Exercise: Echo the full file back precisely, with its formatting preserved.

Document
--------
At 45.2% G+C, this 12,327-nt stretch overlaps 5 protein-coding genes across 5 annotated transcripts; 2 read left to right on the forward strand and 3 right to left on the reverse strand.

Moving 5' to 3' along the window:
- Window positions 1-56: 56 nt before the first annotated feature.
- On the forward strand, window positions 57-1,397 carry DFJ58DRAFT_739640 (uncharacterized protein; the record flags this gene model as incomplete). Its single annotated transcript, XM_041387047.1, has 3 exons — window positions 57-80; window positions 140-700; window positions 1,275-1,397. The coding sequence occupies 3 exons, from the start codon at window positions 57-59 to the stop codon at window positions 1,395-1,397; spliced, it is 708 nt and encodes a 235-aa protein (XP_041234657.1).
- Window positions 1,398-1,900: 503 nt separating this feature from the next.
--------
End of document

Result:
At 45.2% G+C, this 12,327-nt stretch overlaps 5 protein-coding genes across 5 annotated transcripts; 2 read left to right on the forward strand and 3 right to left on the reverse strand.

Moving 5' to 3' along the window:
- Window positions 1-56: 56 nt before the first annotated feature.
- On the forward strand, window positions 57-1,397 carry DFJ58DRAFT_739640 (uncharacterized protein; the record flags this gene model as incomplete). Its single annotated transcript, XM_041387047.1, has 3 exons — window positions 57-80; window positions 140-700; window positions 1,275-1,397. The coding sequence occupies 3 exons, from the start codon at window positions 57-59 to the stop codon at window positions 1,395-1,397; spliced, it is 708 nt and encodes a 235-aa protein (XP_041234657.1).
- Window positions 1,398-1,900: 503 nt separating this feature from the next.